The Port of Tema in southeastern Ghana hums with activity. Multicoloured container ships, stacked like Lego blocks, stretch as far as the eye can see, while cranes ferrying goods from across the globe hug the coast, the most visible sign of a global trade hub. Look closer, and the port reveals more than meets the eye, with the harbour exposing the long reach of vulture investors.
In early October 2012, an Argentinian naval training vessel was impounded here after a Ghanaian court ruled in favour of a US vulture fund with a claim on Argentinian debt. The fund in question was a subsidiary of Elliott Management Corporation, a US$20 billion hedge fund.
Seeking an opportunity to make astonishing profits during Argentina’s 2001 financial meltdown, the fund bought up vast swathes of Argentina’s sovereign debt at a steep discount so that when the crisis passed, they could sue in international courts for repayment of the bonds in full. As part of these efforts to tie up Argentina’s dwindling assets, the vulture fund persuaded a judge to allow the seizure of the country’s prized naval vessel in Ghana.
Unfortunately, the fund did not stop there. Indeed, it would go on to sue Argentina in New York, with the US court ruling in 2012 that Argentina had to pay back the fund in full, to the tune of US$4.65 billion. The ruling came at a time when unemployment rates in Argentina were skyrocketing to above 20 per cent, and 57.5 per cent of the population lived beneath the poverty line.
This dispute was easily one of the longest, most contentious battles over sovereign debt in modern memory. But the incident is far from isolated, with vulture funds increasingly targeting developing countries in turmoil.
Operating in a topsy-turvy world where bad times are good and national or corporate wreckage yields rich rewards, vulture funds work by buying distressed debt at rock-bottom rates in an attempt to profit from an eventual restructuring. They achieve this by ‘holding out’ against any form of write-down on the debt, including international debt relief initiatives, so that eventually they will be paid out in full.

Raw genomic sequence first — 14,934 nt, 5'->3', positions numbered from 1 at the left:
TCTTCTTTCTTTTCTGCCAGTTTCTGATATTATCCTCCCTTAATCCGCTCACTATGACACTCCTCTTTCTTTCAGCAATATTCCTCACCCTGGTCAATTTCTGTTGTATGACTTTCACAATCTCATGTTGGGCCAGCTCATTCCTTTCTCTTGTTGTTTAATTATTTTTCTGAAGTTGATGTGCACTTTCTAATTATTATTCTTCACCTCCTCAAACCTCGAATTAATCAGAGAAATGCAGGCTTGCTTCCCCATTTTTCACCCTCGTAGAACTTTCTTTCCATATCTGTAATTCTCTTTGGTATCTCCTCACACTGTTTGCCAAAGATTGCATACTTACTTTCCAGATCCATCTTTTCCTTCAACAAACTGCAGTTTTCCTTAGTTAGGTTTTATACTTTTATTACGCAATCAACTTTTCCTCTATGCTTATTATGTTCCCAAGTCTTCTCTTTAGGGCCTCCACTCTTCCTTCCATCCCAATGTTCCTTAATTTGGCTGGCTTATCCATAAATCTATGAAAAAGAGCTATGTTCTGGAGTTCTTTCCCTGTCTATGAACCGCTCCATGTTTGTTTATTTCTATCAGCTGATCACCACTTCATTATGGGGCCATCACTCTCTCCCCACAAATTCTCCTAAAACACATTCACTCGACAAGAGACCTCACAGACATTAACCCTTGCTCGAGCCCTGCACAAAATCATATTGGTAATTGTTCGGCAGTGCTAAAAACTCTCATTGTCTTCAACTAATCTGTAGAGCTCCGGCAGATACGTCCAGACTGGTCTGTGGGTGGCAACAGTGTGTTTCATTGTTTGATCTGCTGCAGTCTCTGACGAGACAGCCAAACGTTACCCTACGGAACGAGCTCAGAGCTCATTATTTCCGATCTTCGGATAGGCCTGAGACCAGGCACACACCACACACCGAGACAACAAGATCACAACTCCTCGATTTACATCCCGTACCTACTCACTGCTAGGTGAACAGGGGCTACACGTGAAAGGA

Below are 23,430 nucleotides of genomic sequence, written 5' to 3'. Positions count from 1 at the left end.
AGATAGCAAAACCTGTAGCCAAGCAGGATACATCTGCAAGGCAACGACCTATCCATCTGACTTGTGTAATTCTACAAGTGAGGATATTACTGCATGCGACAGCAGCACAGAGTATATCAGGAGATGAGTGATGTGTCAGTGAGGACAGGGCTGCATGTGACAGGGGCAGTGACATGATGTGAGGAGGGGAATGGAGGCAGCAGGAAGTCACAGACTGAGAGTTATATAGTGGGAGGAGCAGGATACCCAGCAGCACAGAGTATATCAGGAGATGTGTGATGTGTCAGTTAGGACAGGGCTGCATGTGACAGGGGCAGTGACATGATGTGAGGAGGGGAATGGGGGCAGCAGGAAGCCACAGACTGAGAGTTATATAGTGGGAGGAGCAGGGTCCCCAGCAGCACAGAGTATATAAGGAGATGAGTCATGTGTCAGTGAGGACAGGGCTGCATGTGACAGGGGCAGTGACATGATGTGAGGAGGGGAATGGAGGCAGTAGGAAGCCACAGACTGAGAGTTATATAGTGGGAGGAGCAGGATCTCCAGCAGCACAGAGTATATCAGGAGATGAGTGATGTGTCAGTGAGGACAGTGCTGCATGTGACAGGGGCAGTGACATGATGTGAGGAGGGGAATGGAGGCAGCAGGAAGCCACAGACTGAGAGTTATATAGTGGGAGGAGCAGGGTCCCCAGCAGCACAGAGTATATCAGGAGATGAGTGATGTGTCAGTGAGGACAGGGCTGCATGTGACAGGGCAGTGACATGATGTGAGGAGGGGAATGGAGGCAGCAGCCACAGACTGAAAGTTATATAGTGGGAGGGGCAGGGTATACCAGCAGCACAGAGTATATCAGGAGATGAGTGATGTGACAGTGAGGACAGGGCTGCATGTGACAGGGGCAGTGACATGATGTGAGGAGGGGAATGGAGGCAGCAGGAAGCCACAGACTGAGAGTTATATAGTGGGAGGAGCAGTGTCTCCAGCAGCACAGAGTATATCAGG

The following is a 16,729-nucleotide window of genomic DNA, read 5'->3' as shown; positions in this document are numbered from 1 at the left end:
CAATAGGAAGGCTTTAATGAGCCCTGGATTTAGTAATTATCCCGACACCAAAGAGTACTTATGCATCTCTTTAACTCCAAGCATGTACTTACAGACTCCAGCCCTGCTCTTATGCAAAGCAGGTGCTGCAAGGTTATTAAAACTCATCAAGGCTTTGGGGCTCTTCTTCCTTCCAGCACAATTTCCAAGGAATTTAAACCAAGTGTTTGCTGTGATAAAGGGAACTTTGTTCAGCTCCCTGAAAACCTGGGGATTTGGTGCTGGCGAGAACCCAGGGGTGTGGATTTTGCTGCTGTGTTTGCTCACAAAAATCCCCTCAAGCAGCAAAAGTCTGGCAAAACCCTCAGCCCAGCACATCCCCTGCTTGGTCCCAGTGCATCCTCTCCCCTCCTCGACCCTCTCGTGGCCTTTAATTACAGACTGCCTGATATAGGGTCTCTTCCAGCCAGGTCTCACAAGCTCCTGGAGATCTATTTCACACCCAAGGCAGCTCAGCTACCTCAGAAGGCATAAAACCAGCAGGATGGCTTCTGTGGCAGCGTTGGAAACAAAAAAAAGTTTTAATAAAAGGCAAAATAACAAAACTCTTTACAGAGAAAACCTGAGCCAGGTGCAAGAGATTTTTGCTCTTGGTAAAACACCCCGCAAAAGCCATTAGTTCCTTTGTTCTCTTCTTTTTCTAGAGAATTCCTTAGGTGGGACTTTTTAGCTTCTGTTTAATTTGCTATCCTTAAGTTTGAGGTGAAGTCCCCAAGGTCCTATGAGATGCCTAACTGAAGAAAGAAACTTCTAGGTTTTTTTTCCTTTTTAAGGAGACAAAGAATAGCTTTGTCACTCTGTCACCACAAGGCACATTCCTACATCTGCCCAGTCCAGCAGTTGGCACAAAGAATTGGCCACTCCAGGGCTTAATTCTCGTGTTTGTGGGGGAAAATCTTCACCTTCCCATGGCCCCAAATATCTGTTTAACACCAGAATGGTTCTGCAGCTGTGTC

The practice is widely condemned, with former British Prime Minister Gordon Brown describing vulture funds as ‘morally outrageous.’ The reasoning is simple – the lawsuits leave debtor countries in tatters. For example, in 2007, as Zambia’s healthcare system teetered on the brink of collapse, the country was forced to pay US$15.4 million to settle a US$55 million case brought by vulture fund Donegal. The debt Zambia originally owed to Romania was bought for just US$3.2 million, giving Donegal a profit of over US$12 million.
Hoping that feast will follow famine, vulture funds are now circling what they hope will be their next prize. Looking to profit off the Nigerian people, Process & Industrial Developments (P&ID) – a shell company owned by the vulture fund VR Capital and an opaque Cayman Islands-based entity Lismore Capital – are currently pursuing the Federal Republic of Nigeria (FRN) for the sum of US$10 billion.
This eyewatering figure is equivalent to roughly one-fifth of Nigeria’s foreign reserves and almost 2.5 per cent of its annual gross domestic product. Paying such a large sum would be disastrous for any country. Yet, for a developing nation such as Nigeria, which has an annual health budget of just US$1 billion and a security budget of US$2.6 billion, the result is potentially cataclysmic. Despite these consequences, the owners of P&ID continue to pursue the FRN aggressively, putting profit over the Nigerian people.
VR Capital, which describes itself as ‘an alternative asset manager focused on distressed securities’, has a long history of profiting from countries in financial crisis, having most recently taken a punt on distressed sovereign debt in Argentina. The vulture fund has also purchased distressed sovereign debt in Ukraine and Greece, accruing outrageous sums as the nations restructured their debts to avoid default.
Now turning its attention to Nigeria, VR Capital acquired its 25 per cent stake in P&ID in 2017, just months after the company won a US$6.6 billion arbitration award. The award concerned a dispute over a 2010 deal for P&ID to carry out a gas project in the country.
However, it appears VR Capital’s luck may be finally running out. In 2020, a London Court granted the FRN permission to challenge the arbitration award, finding a strong prima facie case that the underlying contract for the gas project was pursued through bribery. With P&ID now on shaky ground, it appears VR Capital may have backed the wrong horse.
It is clear the tactics of vulture funds can leave countries with crippling debt repayments that only exacerbate existing economic turmoil. Yet, with political leaders becoming more attuned to these practices, we may witness an increased clampdown on vulture funds to put a stop to so-called ‘investors’ profiting from national or corporate wreckage.